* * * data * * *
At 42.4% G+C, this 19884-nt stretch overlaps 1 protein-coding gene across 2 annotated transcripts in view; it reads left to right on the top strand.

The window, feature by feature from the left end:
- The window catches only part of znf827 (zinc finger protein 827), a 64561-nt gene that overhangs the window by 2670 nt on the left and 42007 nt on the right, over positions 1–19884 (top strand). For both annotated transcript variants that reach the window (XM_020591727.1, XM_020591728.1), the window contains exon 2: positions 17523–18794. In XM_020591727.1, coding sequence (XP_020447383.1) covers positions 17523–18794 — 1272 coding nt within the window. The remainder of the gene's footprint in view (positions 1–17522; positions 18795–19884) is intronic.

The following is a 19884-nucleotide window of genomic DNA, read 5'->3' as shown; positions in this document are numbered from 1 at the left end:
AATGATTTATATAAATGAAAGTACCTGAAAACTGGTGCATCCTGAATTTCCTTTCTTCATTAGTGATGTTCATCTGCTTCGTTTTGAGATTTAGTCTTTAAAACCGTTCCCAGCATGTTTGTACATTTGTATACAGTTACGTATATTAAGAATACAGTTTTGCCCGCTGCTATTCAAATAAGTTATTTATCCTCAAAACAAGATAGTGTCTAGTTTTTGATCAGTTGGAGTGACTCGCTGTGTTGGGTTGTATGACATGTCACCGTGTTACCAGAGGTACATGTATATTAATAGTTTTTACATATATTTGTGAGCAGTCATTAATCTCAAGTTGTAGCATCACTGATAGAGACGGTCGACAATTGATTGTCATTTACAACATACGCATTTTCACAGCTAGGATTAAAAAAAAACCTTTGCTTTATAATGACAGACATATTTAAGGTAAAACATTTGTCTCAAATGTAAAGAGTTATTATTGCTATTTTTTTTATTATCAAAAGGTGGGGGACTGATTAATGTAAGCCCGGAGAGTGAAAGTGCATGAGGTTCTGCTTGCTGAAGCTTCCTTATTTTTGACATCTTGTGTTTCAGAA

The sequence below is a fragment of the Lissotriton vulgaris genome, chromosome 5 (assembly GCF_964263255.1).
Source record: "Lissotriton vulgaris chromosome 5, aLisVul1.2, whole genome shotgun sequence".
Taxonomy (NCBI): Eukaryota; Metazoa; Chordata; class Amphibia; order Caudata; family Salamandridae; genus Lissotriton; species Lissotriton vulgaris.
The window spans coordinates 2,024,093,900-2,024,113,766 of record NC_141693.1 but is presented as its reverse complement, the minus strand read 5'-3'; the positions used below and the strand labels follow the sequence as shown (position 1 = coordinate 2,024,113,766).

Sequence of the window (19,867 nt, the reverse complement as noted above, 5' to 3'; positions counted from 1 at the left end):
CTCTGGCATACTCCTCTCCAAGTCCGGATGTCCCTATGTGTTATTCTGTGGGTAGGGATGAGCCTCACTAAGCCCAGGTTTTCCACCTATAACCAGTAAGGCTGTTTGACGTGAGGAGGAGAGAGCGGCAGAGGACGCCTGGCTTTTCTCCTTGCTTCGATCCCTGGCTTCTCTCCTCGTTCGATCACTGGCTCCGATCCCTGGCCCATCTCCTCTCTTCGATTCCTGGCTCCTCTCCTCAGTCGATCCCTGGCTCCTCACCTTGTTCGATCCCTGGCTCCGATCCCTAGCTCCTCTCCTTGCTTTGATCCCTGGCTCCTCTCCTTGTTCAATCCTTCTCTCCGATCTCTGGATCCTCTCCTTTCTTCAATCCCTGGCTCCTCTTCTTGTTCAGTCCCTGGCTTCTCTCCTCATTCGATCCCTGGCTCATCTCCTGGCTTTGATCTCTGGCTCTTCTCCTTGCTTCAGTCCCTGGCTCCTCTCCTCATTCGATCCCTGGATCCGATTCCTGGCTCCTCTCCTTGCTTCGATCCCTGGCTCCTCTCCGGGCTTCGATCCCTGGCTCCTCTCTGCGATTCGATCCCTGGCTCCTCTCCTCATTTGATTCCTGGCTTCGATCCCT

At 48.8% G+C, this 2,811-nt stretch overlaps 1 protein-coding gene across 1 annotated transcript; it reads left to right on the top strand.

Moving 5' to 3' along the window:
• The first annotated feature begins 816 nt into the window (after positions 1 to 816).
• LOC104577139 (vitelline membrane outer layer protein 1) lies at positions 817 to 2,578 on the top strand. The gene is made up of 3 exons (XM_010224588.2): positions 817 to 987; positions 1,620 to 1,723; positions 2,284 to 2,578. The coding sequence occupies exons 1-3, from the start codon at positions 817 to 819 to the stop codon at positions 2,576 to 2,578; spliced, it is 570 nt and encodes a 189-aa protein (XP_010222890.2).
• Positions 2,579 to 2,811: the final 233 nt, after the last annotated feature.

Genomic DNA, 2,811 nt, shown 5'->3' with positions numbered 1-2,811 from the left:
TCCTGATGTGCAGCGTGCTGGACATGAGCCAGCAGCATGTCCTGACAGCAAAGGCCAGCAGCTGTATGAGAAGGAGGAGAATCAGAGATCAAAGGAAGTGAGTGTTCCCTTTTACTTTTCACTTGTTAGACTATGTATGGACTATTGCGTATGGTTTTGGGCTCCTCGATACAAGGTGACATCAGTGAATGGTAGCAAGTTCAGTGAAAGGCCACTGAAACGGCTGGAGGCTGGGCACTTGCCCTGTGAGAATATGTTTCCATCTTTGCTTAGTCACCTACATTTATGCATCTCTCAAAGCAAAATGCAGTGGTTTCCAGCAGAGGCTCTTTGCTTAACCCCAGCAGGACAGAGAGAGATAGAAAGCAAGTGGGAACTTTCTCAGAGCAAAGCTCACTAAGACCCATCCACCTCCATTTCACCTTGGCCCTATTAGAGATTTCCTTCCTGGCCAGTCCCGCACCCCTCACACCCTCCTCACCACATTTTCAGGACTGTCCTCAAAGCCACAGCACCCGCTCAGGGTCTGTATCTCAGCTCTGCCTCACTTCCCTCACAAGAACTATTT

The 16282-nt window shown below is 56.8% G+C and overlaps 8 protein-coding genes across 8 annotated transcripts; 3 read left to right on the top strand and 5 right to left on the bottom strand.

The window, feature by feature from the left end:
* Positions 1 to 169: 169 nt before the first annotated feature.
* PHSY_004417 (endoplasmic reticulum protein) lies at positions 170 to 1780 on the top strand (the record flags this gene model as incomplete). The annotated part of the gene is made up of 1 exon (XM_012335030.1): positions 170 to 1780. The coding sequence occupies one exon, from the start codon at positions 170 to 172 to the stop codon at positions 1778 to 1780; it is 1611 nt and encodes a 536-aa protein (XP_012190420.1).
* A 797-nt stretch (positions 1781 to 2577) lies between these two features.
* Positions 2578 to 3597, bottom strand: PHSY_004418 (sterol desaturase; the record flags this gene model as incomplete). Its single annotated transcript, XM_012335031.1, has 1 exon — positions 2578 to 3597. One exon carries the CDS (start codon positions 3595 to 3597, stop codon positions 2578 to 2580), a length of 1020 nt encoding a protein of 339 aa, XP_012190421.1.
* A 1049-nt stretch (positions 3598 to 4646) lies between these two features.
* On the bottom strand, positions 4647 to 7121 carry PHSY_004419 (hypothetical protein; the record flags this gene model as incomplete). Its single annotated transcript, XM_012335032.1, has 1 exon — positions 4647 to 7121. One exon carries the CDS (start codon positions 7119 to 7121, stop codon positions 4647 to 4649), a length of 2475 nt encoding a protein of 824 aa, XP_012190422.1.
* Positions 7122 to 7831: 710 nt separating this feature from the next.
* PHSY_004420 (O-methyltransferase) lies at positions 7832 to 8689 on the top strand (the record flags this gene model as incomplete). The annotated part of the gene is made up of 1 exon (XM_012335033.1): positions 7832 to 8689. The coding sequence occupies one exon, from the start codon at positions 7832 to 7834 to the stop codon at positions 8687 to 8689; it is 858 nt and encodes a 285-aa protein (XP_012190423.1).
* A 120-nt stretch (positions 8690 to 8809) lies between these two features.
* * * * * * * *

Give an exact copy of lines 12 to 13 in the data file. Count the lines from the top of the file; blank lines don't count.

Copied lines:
At 48.8% G+C, this 2,811-nt stretch overlaps 1 protein-coding gene across 1 annotated transcript; it reads left to right on the top strand.

Moving 5' to 3' along the window: